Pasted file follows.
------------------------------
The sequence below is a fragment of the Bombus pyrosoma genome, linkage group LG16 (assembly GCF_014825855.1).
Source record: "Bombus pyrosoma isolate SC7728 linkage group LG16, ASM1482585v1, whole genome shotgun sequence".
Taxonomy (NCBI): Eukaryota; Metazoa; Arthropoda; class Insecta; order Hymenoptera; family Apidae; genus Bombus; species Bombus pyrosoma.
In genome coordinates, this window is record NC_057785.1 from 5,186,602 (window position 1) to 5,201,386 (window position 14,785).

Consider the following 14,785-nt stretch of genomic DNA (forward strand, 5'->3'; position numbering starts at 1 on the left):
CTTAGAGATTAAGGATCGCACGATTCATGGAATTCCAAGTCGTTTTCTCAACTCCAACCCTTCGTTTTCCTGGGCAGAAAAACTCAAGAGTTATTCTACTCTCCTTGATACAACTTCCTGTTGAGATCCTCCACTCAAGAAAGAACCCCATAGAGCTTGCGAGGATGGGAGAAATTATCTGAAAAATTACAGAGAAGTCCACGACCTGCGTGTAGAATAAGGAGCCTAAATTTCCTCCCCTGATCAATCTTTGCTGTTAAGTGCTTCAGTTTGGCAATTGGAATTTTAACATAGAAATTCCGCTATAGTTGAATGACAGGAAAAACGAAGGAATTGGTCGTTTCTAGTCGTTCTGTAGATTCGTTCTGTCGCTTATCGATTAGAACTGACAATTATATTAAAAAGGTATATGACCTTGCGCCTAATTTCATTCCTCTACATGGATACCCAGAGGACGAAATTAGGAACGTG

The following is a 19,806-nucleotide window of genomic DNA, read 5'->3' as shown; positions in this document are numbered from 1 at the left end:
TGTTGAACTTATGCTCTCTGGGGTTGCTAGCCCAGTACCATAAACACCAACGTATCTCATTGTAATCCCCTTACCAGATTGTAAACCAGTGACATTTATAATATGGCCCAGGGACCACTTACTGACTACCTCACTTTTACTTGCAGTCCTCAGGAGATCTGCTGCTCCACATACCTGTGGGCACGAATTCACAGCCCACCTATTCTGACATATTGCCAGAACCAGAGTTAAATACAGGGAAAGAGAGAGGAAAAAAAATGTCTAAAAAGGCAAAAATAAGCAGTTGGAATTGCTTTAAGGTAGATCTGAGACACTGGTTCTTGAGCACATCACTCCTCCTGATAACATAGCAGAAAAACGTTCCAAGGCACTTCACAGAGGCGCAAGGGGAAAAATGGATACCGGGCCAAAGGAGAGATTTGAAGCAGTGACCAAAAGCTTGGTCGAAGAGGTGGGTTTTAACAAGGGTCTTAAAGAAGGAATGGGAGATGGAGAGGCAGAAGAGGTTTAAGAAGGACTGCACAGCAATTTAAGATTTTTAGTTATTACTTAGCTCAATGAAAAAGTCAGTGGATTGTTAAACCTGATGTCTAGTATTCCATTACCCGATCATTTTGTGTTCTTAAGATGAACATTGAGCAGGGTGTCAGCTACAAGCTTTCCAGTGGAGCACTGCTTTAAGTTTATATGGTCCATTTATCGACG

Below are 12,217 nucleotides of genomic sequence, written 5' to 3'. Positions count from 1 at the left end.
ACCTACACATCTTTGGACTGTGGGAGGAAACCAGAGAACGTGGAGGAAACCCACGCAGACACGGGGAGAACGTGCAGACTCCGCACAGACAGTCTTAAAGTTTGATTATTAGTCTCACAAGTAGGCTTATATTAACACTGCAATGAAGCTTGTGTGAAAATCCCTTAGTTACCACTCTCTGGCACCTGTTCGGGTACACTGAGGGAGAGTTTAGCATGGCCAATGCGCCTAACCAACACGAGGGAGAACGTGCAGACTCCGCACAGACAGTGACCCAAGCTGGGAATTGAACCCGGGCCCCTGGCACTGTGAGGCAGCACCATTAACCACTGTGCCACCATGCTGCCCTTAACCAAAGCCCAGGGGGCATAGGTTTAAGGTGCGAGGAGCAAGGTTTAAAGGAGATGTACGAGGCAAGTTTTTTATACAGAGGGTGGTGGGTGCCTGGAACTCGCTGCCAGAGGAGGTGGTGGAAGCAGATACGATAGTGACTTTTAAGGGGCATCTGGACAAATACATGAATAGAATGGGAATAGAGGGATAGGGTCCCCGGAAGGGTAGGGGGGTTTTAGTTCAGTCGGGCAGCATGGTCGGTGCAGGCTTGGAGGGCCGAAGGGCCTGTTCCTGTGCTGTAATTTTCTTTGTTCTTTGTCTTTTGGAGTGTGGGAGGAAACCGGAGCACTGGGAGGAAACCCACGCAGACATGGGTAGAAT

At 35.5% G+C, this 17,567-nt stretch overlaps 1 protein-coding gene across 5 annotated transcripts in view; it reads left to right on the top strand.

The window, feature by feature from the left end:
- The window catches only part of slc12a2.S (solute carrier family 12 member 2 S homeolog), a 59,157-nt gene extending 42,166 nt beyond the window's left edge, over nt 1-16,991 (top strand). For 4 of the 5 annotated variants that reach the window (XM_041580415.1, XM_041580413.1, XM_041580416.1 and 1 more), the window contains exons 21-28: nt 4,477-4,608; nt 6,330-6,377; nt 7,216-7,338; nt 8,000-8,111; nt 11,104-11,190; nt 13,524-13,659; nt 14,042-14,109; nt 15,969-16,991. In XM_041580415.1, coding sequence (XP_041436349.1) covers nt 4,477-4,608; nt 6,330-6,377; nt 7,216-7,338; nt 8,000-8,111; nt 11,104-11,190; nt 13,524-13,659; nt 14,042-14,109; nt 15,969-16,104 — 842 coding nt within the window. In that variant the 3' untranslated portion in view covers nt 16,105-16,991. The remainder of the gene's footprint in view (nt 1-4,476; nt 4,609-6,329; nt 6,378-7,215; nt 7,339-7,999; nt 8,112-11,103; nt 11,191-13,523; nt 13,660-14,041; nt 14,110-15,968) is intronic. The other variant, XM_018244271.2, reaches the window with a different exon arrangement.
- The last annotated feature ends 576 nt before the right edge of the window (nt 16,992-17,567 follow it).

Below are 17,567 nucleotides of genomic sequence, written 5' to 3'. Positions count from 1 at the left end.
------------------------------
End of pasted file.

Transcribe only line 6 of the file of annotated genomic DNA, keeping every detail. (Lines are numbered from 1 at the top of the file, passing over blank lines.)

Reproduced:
CTTAGAGATTAAGGATCGCACGATTCATGGAATTCCAAGTCGTTTTCTCAACTCCAACCCTTCGTTTTCCTGGGCAGAAAAACTCAAGAGTTATTCTACTCTCCTTGATACAACTTCCTGTTGAGATCCTCCACTCAAGAAAGAACCCCATAGAGCTTGCGAGGATGGGAGAAATTATCTGAAAAATTACAGAGAAGTCCACGACCTGCGTGTAGAATAAGGAGCCTAAATTTCCTCCCCTGATCAATCTTTGCTGTTAAGTGCTTCAGTTTGGCAATTGGAATTTTAACATAGAAATTCCGCTATAGTTGAATGACAGGAAAAACGAAGGAATTGGTCGTTTCTAGTCGTTCTGTAGATTCGTTCTGTCGCTTATCGATTAGAACTGACAATTATATTAAAAAGGTATATGACCTTGCGCCTAATTTCATTCCTCTACATGGATACCCAGAGGACGAAATTAGGAACGTG